Courtesy of Shonn Hild, Associated Press
This undated family photo provided by Shonn Hild shows landscape company owner Shonn Hild of Sullivan, Ill., in a family snapshot with his wife, Christy, and two children, 2-year-old Beckett and 7-month-old Harper. Hild recently received notice from his insurance company that the health policy covering him and his two children would be canceled. He found a similar plan, but it’s more expensive and has a higher deductible. His household income is too high to qualify for cost-lowering tax credits under the Affordable Care Act.
CHICAGO — For Shonn Hild, a landscaper from Sullivan, Ill., the controversy over Americans losing their health insurance plans, despite a promise by President Barack Obama, is frustrating and personal. For Jon Gabel, a University of Chicago health care researcher, the surprise is not the mass cancellations, but any nostalgia for the individual insurance market before the president's overhaul.
The policy cancellations are the latest issue dogging the president's signature domestic policy achievement, leading to anger and finger-pointing. Millions of Americans who buy their own health insurance are seeing their plans canceled because they don't meet the requirements of the nation's new health law, despite Obama's repeated promise that Americans who liked their health plans could keep them.
For perspective, The Associated Press interviewed two people with intimate knowledge of the issue, for far different reasons.
Hild was startled to learn the policy covering him and his two daughters had been canceled because it didn't include maternity coverage. He found a new plan, but it has added to his household expenses and his frustration with politicians.
Gabel says the research he published last year predicted what was coming. His study found about half of Americans who bought individual insurance policies in 2010 had plans falling short of the new law's requirements — plans that didn't provide much financial protection for patients.
Here are edited excerpts of the two interviews:
FATHER OF TWO
Hild recently received notice from Blue Cross Blue Shield that the insurance policy covering him and his two children would be canceled after year's end. His wife gets her health coverage through her job.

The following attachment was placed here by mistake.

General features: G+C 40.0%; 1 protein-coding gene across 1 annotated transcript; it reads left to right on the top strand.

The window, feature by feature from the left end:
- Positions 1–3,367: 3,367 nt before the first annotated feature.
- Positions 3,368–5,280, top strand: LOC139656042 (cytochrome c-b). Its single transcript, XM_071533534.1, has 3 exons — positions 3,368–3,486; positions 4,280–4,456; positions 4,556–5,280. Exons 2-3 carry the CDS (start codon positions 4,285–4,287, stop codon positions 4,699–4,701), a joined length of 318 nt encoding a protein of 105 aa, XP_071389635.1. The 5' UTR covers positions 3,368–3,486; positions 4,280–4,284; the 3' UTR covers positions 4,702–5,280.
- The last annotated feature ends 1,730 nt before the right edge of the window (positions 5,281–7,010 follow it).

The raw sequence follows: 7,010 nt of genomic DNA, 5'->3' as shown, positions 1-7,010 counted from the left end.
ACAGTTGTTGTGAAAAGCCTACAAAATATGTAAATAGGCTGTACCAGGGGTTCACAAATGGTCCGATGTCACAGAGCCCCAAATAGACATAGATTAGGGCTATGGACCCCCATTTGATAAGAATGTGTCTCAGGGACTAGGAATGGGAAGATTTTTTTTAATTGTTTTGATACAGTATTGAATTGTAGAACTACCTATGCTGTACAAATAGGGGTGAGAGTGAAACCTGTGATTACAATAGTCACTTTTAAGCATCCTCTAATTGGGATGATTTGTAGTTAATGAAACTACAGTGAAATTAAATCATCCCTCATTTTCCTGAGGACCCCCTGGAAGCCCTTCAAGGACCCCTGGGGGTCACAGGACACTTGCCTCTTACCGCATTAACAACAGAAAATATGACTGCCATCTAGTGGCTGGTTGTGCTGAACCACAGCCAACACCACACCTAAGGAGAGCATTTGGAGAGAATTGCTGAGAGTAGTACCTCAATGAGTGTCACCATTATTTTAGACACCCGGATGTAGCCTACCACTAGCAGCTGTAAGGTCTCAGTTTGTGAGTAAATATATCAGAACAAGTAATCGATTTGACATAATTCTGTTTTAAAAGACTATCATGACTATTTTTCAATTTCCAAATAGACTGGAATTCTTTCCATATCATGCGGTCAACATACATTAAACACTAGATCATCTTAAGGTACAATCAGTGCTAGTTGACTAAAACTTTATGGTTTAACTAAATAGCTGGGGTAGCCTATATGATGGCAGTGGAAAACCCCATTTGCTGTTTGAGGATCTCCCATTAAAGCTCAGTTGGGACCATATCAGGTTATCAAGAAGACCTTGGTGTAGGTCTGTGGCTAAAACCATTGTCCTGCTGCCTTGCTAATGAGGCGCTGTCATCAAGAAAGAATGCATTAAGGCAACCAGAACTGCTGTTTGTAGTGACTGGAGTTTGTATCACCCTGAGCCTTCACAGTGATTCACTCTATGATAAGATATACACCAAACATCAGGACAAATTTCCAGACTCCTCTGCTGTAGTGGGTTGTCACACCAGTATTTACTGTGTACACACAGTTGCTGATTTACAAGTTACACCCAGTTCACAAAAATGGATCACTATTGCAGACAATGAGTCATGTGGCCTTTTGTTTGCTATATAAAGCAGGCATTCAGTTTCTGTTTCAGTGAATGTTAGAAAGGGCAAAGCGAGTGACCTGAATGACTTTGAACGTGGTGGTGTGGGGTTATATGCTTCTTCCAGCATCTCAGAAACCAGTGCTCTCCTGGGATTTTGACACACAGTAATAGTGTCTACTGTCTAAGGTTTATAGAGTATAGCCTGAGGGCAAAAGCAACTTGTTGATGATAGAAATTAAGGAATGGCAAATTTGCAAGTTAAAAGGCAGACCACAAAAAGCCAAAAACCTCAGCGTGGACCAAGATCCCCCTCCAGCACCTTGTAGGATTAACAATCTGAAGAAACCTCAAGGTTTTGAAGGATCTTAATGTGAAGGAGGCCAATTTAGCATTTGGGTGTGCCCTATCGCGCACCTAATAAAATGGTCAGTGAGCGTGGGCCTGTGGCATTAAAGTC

Q: When did you find out your policy is being canceled?
A: A couple of weeks ago, I was first informed our policy was going to be discontinued. ... I got an email, a phone call and a letter. I guess they wanted to make sure that I knew.
Q: Were you surprised?
A: I was very disappointed it happened, but I already had heard rumblings about it.
Q: What did you do next?
A: I shopped around and found another similar Blue Cross Blue Shield plan, but it's about $200 a month more and has a higher deductible.
It just seems ignorant. I don't understand why myself and two healthy young children — ages 2 years and 7 months — have to pay (more) when we won't be using the maternity coverage. ... It's even more expensive for us to get coverage under (his wife's) work-based plan.
Q: What do you think of the Affordable Care Act?
A: I don't care who you are and what you believe — it's not more affordable. Our income is too high for us to qualify for a (federal) tax credit.
Q: How do you describe yourself politically?
A: I'm not an Obama supporter. I guess I'm an independent. I don't side with the Republicans anymore. Everything's a mess.
Jon Gabel is a senior fellow in the Health Care Research Department at the independent research organization NORC at the University of Chicago.
Q: Why are so many Americans receiving cancellation notices?
A: They are losing their policy because their insurer decided not to grandfather their existing plan. If the plan was grandfathered — if it remained largely the same as before the health law passed (in 2010) — it didn't have to meet requirements such as providing essential health benefits like maternity care.
Why did insurers choose to grandfather some plans but not others? What I would speculate is obvious: The non-grandfathered plans were not viewed as profitable.
Q: What did your research show about the health plans available on the individual market in 2010?
A: We found that the majority — about 51 percent — of Americans were enrolled in plans that did not meet (the new law's requirements). In other words, they were covered by plans that paid less than 60 percent of the medical expenses for a standard population. We called them "tin plans."
Q: Tin plans?
A: I think of tin as being flimsy. These plans don't offer much financial protection.
Q: But weren't people happy with these plans?
A: People will like their plan until that moment they become sick and they discover it doesn't cover certain benefits, or what it pays is grossly limited, or it doesn't cover the doctor they want to see.
Q: What did your research show about the difference between insurance provided by employers and insurance bought by individuals in 2010?
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A: Most employer-based health insurance was covering 80 to 89 percent of medical expenses for a standard population. ... That means you were far less likely to go bankrupt with employer-sponsored health insurance.
Q: What's your reaction to so many Americans receiving cancellation notices?
A: We have such a byzantine system for health insurance. The (president's) Affordable Care Act tried to make it kinder and gentler, but it is incredibly complex.
I am surprised people are romanticizing the individual insurance market as it was. ... If you really needed health coverage, if you really were sick, you couldn't get it.